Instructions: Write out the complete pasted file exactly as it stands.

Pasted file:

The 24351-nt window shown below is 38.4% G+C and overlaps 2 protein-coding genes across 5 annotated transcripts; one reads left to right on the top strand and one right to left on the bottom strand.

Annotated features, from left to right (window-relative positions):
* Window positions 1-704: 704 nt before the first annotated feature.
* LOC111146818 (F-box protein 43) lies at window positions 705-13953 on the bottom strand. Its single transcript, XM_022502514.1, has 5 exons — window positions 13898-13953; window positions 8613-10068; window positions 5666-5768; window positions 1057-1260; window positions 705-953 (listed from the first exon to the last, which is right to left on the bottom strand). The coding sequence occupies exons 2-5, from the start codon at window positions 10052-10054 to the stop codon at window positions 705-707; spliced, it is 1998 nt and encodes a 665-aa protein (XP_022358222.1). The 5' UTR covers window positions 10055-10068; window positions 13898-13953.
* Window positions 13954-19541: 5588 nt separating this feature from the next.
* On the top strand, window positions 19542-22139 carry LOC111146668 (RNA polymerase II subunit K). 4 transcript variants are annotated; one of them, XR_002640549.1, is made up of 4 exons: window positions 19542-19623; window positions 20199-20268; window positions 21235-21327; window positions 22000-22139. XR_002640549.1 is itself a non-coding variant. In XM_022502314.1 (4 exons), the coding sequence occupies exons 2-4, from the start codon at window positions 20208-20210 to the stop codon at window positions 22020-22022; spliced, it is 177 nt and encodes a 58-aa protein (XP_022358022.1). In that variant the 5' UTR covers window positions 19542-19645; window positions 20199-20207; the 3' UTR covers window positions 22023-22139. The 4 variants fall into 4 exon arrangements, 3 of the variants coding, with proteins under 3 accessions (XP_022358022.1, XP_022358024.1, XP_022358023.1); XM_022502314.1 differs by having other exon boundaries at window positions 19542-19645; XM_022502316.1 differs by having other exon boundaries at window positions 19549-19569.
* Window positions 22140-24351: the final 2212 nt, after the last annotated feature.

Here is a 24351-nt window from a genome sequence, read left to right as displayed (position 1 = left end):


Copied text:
The 24351-nt window shown below is 38.4% G+C and overlaps 2 protein-coding genes across 5 annotated transcripts; one reads left to right on the top strand and one right to left on the bottom strand.

Annotated features, from left to right (window-relative positions):
* Window positions 1-704: 704 nt before the first annotated feature.
* LOC111146818 (F-box protein 43) lies at window positions 705-13953 on the bottom strand. Its single transcript, XM_022502514.1, has 5 exons — window positions 13898-13953; window positions 8613-10068; window positions 5666-5768; window positions 1057-1260; window positions 705-953 (listed from the first exon to the last, which is right to left on the bottom strand). The coding sequence occupies exons 2-5, from the start codon at window positions 10052-10054 to the stop codon at window positions 705-707; spliced, it is 1998 nt and encodes a 665-aa protein (XP_022358222.1). The 5' UTR covers window positions 10055-10068; window positions 13898-13953.
* Window positions 13954-19541: 5588 nt separating this feature from the next.
* On the top strand, window positions 19542-22139 carry LOC111146668 (RNA polymerase II subunit K). 4 transcript variants are annotated; one of them, XR_002640549.1, is made up of 4 exons: window positions 19542-19623; window positions 20199-20268; window positions 21235-21327; window positions 22000-22139. XR_002640549.1 is itself a non-coding variant. In XM_022502314.1 (4 exons), the coding sequence occupies exons 2-4, from the start codon at window positions 20208-20210 to the stop codon at window positions 22020-22022; spliced, it is 177 nt and encodes a 58-aa protein (XP_022358022.1). In that variant the 5' UTR covers window positions 19542-19645; window positions 20199-20207; the 3' UTR covers window positions 22023-22139. The 4 variants fall into 4 exon arrangements, 3 of the variants coding, with proteins under 3 accessions (XP_022358022.1, XP_022358024.1, XP_022358023.1); XM_022502314.1 differs by having other exon boundaries at window positions 19542-19645; XM_022502316.1 differs by having other exon boundaries at window positions 19549-19569.
* Window positions 22140-24351: the final 2212 nt, after the last annotated feature.

Here is a 24351-nt window from a genome sequence, read left to right as displayed (position 1 = left end):